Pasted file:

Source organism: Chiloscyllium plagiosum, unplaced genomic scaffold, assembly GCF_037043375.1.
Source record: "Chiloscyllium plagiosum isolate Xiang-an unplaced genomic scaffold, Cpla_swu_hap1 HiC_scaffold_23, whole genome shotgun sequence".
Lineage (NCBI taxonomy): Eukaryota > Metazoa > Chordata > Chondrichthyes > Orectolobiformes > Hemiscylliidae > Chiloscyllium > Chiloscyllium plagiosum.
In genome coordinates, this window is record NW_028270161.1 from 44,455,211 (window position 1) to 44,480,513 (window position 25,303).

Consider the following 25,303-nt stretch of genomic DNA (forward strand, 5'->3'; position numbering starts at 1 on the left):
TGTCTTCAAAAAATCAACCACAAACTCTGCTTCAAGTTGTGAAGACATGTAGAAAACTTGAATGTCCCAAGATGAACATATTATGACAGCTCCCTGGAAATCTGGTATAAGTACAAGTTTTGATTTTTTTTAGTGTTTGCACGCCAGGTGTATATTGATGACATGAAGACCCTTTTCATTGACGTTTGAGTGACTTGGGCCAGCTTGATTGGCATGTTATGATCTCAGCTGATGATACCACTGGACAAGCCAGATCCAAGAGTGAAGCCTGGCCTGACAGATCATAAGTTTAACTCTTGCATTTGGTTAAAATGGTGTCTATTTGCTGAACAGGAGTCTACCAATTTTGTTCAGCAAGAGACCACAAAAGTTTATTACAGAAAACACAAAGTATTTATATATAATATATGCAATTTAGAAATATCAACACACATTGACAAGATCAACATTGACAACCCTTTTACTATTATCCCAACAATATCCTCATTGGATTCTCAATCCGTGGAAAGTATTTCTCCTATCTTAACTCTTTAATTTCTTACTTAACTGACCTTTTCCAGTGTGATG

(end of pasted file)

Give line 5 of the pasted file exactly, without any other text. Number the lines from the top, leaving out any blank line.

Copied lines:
Consider the following 25,303-nt stretch of genomic DNA (forward strand, 5'->3'; position numbering starts at 1 on the left):